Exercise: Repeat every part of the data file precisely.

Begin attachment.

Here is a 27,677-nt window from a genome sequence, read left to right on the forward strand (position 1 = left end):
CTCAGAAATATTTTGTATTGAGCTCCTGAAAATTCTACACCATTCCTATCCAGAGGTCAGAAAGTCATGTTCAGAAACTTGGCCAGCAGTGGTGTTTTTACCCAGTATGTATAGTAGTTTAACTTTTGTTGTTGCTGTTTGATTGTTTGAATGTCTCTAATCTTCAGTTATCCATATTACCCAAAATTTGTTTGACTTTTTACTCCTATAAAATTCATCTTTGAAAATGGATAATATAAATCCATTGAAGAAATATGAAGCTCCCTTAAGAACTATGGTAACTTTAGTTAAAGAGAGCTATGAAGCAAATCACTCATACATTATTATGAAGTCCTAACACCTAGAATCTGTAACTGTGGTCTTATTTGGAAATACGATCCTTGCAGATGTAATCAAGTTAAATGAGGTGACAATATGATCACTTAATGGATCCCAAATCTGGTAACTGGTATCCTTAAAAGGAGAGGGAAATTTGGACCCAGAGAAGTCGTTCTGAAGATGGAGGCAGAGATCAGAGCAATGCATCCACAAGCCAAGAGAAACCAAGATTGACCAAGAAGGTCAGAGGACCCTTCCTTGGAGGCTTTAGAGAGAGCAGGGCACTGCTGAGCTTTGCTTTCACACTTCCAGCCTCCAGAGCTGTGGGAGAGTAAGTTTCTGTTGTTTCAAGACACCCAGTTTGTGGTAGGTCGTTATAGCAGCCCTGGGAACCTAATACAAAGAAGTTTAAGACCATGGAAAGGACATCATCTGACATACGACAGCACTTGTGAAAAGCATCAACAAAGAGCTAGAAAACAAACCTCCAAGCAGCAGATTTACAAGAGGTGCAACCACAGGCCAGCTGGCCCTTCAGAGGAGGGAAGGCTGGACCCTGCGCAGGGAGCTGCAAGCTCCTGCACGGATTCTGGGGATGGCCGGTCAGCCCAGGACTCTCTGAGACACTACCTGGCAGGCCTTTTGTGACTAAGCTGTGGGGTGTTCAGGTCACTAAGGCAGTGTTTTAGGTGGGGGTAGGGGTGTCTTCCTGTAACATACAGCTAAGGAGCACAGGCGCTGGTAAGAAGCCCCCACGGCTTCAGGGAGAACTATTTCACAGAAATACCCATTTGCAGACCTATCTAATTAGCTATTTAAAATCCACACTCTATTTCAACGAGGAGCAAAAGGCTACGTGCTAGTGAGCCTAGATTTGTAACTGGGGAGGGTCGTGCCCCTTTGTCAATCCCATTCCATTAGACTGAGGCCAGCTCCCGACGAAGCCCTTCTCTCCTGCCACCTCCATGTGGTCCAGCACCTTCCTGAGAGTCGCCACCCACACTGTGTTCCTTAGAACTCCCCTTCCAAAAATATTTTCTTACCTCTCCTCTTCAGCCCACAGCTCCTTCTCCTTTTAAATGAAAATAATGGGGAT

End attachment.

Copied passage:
Here is a 27,677-nt window from a genome sequence, read left to right on the forward strand (position 1 = left end):
CTCAGAAATATTTTGTATTGAGCTCCTGAAAATTCTACACCATTCCTATCCAGAGGTCAGAAAGTCATGTTCAGAAACTTGGCCAGCAGTGGTGTTTTTACCCAGTATGTATAGTAGTTTAACTTTTGTTGTTGCTGTTTGATTGTTTGAATGTCTCTAATCTTCAGTTATCCATATTACCCAAAATTTGTTTGACTTTTTACTCCTATAAAATTCATCTTTGAAAATGGATAATATAAATCCATTGAAGAAATATGAAGCTCCCTTAAGAACTATGGTAACTTTAGTTAAAGAGAGCTATGAAGCAAATCACTCATACATTATTATGAAGTCCTAACACCTAGAATCTGTAACTGTGGTCTTATTTGGAAATACGATCCTTGCAGATGTAATCAAGTTAAATGAGGTGACAATATGATCACTTAATGGATCCCAAATCTGGTAACTGGTATCCTTAAAAGGAGAGGGAAATTTGGACCCAGAGAAGTCGTTCTGAAGATGGAGGCAGAGATCAGAGCAATGCATCCACAAGCCAAGAGAAACCAAGATTGACCAAGAAGGTCAGAGGACCCTTCCTTGGAGGCTTTAGAGAGAGCAGGGCACTGCTGAGCTTTGCTTTCACACTTCCAGCCTCCAGAGCTGTGGGAGAGTAAGTTTCTGTTGTTTCAAGACACCCAGTTTGTGGTAGGTCGTTATAGCAGCCCTGGGAACCTAATACAAAGAAGTTTAAGACCATGGAAAGGACATCATCTGACATACGACAGCACTTGTGAAAAGCATCAACAAAGAGCTAGAAAACAAACCTCCAAGCAGCAGATTTACAAGAGGTGCAACCACAGGCCAGCTGGCCCTTCAGAGGAGGGAAGGCTGGACCCTGCGCAGGGAGCTGCAAGCTCCTGCACGGATTCTGGGGATGGCCGGTCAGCCCAGGACTCTCTGAGACACTACCTGGCAGGCCTTTTGTGACTAAGCTGTGGGGTGTTCAGGTCACTAAGGCAGTGTTTTAGGTGGGGGTAGGGGTGTCTTCCTGTAACATACAGCTAAGGAGCACAGGCGCTGGTAAGAAGCCCCCACGGCTTCAGGGAGAACTATTTCACAGAAATACCCATTTGCAGACCTATCTAATTAGCTATTTAAAATCCACACTCTATTTCAACGAGGAGCAAAAGGCTACGTGCTAGTGAGCCTAGATTTGTAACTGGGGAGGGTCGTGCCCCTTTGTCAATCCCATTCCATTAGACTGAGGCCAGCTCCCGACGAAGCCCTTCTCTCCTGCCACCTCCATGTGGTCCAGCACCTTCCTGAGAGTCGCCACCCACACTGTGTTCCTTAGAACTCCCCTTCCAAAAATATTTTCTTACCTCTCCTCTTCAGCCCACAGCTCCTTCTCCTTTTAAATGAAAATAATGGGGAT